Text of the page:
EA-6B Prowler: Atlantic Ocean (Jun. 17, 2004) - An EA-6B Prowler assigned to the "Zappers" of Electronic Warfare Squadron One Three Zero (VAQ-130) launches from the flight deck aboard USS Harry S. Truman (CVN 75). Truman is one of seven aircraft carriers involved in Summer Pulse 2004. Summer Pulse 2004 is the simultaneous deployment of seven aircraft carrier strike groups (CSGs), demonstrating the ability of the Navy to provide credible combat power across the globe, in five theaters with other U.S., allied, and coalition military forces. Summer Pulse is the Navy's first deployment under its new Fleet Response Plan (FRP). The Truman CSG is conducting a scheduled training exercise followed by overseas pulse operations. U.S. Navy photo by Photographer's Mate Airman Ryan O'ConnorEA-6B Prowler: Atlantic Ocean (Jun. 17, 2004) - An EA-6B Prowler assigned to the "Zappers" of Electronic Warfare Squadron One Three Zero (VAQ-130) launches from the flight deck aboard USS Harry S. Truman (CVN 75). Truman is one of seven aircraft carriers involved in Summer Pulse 2004. Summer Pulse 2004 is the simultaneous deployment of seven aircraft carrier strike groups (CSGs), demonstrating the ability of the Navy to provide credible combat power across the globe, in five theaters with other U.S., allied, and coalition military forces. Summer Pulse is the Navy's first deployment under its new Fleet Response Plan (FRP). The Truman CSG is conducting a scheduled training exercise followed by overseas pulse operations. U.S. Navy photo by Photographer's Mate Airman Ryan O'Connor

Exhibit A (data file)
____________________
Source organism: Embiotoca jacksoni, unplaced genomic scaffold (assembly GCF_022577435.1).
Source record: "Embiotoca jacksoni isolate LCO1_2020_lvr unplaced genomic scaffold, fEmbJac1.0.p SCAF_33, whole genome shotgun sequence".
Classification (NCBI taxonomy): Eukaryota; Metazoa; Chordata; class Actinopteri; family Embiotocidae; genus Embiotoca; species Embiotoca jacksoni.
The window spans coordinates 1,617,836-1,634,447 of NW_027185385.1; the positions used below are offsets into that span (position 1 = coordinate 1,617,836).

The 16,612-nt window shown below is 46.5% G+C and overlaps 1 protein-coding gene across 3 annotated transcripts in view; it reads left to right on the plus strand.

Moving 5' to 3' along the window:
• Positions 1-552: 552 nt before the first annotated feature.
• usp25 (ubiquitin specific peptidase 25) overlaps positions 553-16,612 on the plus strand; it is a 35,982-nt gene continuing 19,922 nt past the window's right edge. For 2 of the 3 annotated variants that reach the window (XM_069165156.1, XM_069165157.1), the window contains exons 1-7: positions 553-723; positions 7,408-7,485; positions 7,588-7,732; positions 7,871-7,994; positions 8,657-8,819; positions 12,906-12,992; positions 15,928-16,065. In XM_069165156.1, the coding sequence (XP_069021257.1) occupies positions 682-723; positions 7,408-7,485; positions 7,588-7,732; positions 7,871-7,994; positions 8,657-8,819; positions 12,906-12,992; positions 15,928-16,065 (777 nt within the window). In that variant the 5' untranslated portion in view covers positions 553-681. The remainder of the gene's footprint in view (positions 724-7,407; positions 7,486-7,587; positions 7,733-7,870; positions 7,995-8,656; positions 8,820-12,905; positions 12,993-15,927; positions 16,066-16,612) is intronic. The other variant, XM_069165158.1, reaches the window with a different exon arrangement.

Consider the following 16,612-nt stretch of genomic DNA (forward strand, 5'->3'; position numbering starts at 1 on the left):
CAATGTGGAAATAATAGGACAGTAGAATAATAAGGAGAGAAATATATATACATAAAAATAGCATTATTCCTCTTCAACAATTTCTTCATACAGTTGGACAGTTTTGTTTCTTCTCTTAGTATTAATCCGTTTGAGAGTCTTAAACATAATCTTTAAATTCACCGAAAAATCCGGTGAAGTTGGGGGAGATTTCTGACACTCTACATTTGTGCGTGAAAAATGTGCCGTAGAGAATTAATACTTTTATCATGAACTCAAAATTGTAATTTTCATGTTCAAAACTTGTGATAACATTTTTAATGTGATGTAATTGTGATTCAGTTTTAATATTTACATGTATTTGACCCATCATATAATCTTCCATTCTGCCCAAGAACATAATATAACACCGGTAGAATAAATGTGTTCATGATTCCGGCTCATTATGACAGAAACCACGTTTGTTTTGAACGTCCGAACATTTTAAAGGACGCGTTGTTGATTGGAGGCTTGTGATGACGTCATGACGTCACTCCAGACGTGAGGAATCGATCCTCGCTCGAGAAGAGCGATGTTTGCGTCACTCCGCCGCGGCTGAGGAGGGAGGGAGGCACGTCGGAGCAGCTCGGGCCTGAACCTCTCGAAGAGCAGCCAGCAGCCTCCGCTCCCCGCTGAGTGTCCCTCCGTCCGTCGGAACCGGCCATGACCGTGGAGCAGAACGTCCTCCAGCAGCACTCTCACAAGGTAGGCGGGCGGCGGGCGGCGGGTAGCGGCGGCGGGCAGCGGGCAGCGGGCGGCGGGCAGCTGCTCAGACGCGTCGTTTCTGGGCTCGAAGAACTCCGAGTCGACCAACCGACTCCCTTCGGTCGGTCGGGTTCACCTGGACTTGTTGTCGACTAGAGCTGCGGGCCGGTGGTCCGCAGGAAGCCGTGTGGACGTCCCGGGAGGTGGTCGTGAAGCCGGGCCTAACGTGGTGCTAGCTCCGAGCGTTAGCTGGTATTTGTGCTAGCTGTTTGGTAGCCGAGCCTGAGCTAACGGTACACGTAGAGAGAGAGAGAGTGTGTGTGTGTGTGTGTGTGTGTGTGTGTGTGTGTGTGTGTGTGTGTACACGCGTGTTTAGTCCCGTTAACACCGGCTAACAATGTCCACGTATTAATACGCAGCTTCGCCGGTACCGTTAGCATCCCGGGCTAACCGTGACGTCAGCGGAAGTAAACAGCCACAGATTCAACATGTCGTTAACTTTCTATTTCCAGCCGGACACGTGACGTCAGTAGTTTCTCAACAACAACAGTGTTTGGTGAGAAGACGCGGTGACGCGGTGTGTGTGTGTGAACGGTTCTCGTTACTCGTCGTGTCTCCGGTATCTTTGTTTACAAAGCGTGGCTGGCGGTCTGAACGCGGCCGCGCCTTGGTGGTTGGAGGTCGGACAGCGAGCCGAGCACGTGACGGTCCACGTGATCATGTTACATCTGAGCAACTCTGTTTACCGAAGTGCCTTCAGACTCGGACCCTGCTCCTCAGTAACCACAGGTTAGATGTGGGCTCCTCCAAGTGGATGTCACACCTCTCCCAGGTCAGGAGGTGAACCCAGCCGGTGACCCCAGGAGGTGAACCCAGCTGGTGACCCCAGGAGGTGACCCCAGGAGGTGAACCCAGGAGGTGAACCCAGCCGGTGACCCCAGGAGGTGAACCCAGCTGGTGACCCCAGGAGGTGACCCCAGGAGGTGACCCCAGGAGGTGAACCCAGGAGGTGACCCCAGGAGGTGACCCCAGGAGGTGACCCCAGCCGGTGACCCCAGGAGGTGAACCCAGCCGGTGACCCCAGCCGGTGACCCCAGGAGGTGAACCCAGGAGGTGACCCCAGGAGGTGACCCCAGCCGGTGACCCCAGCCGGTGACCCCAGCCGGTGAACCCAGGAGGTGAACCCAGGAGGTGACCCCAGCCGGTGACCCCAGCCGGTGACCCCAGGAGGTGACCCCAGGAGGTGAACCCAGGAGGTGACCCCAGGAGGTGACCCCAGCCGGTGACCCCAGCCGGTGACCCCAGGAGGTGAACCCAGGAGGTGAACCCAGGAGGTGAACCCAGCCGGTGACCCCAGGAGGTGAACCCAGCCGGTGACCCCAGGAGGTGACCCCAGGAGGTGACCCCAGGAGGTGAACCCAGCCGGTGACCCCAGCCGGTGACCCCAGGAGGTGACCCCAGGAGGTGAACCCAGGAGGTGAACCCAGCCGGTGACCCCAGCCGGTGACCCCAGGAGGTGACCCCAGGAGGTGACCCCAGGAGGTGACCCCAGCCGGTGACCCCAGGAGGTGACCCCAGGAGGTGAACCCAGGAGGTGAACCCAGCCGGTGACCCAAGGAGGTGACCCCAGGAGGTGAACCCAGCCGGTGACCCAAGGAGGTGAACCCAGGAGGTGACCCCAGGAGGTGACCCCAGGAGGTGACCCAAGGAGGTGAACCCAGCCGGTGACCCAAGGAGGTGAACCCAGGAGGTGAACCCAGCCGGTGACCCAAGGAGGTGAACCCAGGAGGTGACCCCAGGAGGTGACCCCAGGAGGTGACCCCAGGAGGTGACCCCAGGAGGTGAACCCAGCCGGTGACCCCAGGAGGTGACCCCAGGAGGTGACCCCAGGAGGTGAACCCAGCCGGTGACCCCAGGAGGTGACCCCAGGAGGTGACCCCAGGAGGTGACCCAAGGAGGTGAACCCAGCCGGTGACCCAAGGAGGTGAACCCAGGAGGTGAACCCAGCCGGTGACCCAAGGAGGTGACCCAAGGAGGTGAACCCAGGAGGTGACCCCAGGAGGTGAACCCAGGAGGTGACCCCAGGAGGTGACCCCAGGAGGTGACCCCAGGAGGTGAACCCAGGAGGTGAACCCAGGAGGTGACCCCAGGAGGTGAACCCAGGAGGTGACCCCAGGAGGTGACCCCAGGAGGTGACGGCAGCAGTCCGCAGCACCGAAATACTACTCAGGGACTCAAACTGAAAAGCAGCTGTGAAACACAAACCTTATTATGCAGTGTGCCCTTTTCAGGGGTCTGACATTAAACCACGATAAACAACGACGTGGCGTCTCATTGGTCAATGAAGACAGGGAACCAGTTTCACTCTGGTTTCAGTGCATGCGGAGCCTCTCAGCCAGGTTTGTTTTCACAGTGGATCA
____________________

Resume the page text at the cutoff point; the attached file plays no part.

EA-6B Prowler: Atlantic Ocean (June 11, 2004) - An EA-6B Prowler assigned the "Rooks" of Electronic Attack Squadron One Three Seven (VAQ-137) is refueled by an S-3B Viking assigned to the "Maulers" of Sea Control Squadron Three Two (VS-32) during an air power demonstration above USS Enterprise (CVN 65). Enterprise is one of seven carriers involved in Summer Pulse 2004. Summer Pulse 2004 is the simultaneous deployment of seven aircraft carrier strike groups (CSGs), demonstrating the ability of the Navy to provide credible combat power across the globe, in five theatres with other U.S., allied, and coalition military forces. Summer Pulse is the Navy's first deployment under its new Fleet Response Plan (FRP). U.S. Navy photo by Photographer's Mate 3rd Class William F HowellEA-6B Prowler: Atlantic Ocean (June 11, 2004) - An EA-6B Prowler assigned the "Rooks" of Electronic Attack Squadron One Three Seven (VAQ-137) is refueled by an S-3B Viking assigned to the "Maulers" of Sea Control Squadron Three Two (VS-32) during an air power demonstration above USS Enterprise (CVN 65). Enterprise is one of seven carriers involved in Summer Pulse 2004. Summer Pulse 2004 is the simultaneous deployment of seven aircraft carrier strike groups (CSGs), demonstrating the ability of the Navy to provide credible combat power across the globe, in five theatres with other U.S., allied, and coalition military forces. Summer Pulse is the Navy's first deployment under its new Fleet Response Plan (FRP). U.S. Navy photo by Photographer's Mate 3rd Class William F Howell